If someone doesn't get back to you before me I'll take a look at it later.
-Dan
Hi!
I'm trying to derive the periodic time of a pendulum motion. I have started with writing the height of the object as a function of the angle . Then I have calculated . After that I have written the gravitational potential energy as , so I got an expression for as a function of , but since I'm only working with small angles I have set the second derivative to a constant, so . Then I have written an expression for the kinetic energy as a proportion of the angular velocity in square, .
So, I have:
Since the total amount of energy, is always the same, I obtained , so I got the new system
and by substitution I could remove as well from the system, so I could minimize it to a single equation:
where
Now, this is where I got stuck. I don't know how to make it from here. Am I on the right track, and in that case can someone explain to me how to continue? Besides, can I make the assumption that for all alpha, since I am only woring with small angles? Thanks in advance!
So far so good. We then have the Taylor expansion:
How? I'm not sure how you can do this. Are you thinking of a specific starting point for the motion?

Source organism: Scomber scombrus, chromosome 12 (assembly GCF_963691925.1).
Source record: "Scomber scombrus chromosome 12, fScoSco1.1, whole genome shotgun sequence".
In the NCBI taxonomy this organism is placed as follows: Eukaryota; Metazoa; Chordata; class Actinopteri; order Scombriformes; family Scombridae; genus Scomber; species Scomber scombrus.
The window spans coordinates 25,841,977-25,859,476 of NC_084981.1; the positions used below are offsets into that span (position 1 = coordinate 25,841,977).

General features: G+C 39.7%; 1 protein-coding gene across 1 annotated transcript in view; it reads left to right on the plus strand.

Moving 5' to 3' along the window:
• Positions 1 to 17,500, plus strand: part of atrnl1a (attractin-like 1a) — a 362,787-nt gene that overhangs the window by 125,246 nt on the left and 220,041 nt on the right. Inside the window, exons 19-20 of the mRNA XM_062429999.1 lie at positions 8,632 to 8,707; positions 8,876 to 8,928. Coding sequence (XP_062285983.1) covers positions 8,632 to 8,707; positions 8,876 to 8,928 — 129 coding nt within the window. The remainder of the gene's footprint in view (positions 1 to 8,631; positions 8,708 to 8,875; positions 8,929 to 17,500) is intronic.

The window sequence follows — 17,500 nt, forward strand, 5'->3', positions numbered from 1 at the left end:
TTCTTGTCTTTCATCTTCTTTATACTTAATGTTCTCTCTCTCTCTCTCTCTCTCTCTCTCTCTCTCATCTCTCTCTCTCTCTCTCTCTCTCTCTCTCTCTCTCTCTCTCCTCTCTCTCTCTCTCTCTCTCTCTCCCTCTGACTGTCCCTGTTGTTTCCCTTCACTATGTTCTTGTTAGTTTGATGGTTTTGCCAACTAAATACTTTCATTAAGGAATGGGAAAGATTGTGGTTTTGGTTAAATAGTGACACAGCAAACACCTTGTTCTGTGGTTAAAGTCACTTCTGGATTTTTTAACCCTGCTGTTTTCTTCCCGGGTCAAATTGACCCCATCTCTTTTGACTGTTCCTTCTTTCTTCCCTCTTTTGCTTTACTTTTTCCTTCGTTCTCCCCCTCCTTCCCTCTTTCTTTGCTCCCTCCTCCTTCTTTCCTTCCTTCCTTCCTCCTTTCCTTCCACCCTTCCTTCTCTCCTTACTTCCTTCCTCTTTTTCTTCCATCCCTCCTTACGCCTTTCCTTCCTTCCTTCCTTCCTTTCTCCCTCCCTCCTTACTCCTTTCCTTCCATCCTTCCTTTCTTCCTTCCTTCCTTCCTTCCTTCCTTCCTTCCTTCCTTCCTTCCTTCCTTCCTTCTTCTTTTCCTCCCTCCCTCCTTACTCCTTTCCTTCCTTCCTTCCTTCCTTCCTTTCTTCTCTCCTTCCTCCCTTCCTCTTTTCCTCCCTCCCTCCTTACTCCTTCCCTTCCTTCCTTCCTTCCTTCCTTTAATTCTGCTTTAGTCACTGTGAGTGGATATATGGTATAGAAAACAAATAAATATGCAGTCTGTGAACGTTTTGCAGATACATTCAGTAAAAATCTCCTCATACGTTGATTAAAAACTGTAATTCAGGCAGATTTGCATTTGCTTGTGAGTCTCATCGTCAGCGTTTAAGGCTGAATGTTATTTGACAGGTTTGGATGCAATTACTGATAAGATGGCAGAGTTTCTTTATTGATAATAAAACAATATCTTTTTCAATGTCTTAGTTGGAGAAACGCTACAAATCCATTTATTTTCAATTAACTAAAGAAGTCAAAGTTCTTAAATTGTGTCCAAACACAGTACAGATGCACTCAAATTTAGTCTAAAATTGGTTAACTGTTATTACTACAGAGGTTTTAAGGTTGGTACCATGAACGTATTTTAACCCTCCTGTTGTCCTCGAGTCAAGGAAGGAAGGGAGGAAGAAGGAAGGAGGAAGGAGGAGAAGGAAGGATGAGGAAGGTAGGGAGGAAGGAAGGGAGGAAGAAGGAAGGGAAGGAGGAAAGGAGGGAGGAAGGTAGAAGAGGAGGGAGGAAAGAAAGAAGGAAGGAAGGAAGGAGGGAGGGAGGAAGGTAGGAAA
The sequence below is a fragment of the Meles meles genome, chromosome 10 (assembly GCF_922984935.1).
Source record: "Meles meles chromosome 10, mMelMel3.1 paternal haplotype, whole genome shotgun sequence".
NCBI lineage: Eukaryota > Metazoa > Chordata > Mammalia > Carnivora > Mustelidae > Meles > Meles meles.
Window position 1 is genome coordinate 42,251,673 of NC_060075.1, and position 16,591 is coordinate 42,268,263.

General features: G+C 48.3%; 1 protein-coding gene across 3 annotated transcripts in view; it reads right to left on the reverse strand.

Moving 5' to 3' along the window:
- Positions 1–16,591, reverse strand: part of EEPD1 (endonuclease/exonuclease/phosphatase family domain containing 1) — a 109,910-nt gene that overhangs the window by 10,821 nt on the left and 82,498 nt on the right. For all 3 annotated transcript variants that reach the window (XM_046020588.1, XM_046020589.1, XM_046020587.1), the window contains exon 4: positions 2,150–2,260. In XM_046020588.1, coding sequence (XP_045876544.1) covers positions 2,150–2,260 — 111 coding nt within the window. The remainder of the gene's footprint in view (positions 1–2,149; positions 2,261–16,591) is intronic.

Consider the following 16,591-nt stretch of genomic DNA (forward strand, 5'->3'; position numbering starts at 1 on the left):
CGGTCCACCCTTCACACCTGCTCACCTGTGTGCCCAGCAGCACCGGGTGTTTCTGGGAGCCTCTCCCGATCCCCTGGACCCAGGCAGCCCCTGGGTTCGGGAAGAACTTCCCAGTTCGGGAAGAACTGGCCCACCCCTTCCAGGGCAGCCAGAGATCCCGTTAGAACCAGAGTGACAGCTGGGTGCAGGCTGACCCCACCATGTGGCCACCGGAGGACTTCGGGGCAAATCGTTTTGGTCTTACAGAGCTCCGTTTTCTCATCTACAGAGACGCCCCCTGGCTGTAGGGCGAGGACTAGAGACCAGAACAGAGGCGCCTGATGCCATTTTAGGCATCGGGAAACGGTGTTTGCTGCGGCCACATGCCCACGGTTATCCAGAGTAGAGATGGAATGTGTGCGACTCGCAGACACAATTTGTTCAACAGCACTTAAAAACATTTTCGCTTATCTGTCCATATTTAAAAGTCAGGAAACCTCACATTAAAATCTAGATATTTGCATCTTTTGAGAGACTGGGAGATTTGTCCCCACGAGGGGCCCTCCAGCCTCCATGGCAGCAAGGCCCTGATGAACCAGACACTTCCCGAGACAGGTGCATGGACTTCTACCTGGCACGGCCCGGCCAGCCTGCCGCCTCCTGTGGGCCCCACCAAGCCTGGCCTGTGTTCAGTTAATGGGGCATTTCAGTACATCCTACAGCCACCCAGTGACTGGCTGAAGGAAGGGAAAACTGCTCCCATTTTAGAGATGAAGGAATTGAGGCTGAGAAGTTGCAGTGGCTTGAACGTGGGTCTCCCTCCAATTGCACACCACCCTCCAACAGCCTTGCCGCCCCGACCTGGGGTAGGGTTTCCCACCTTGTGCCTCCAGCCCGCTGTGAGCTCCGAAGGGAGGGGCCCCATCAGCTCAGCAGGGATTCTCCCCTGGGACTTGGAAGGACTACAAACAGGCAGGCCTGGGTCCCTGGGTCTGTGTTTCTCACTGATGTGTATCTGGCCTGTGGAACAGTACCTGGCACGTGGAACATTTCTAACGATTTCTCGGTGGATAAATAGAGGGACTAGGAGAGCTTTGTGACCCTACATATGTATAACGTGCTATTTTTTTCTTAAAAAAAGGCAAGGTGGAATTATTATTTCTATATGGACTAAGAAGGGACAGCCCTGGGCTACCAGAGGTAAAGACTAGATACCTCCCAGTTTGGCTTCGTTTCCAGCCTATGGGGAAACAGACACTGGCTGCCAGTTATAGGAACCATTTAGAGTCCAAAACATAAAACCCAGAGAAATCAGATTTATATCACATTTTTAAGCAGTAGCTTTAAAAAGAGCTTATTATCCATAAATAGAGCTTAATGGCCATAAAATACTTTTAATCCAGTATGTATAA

I am having serious trouble with this last statement. The only way I can make sense of this is that you are setting giving:
( because we are at the bottom of the swing. From your potential energy expression I can see that you have set h = 0 here.)
For small this becomes
which is not constant as you have supposed. I think this is where your problem lies.
The typical (that is to say, non-Lagrangian) derivation of the pendulum equation is to resolve the tension and weight into components along the direction of motion and radially. Then we know that there is no radial acceleration, so the acceleration along the direction of motion is given by
(The negative sign comes from the fact that the radial direction, which I have taken as the +y direction, points toward the axis of rotation. Since we are using a right handed coordinate system (as we always do in Physics) the direction of the acceleration is always opposite to the direction of the displacement.)
And we can easily see that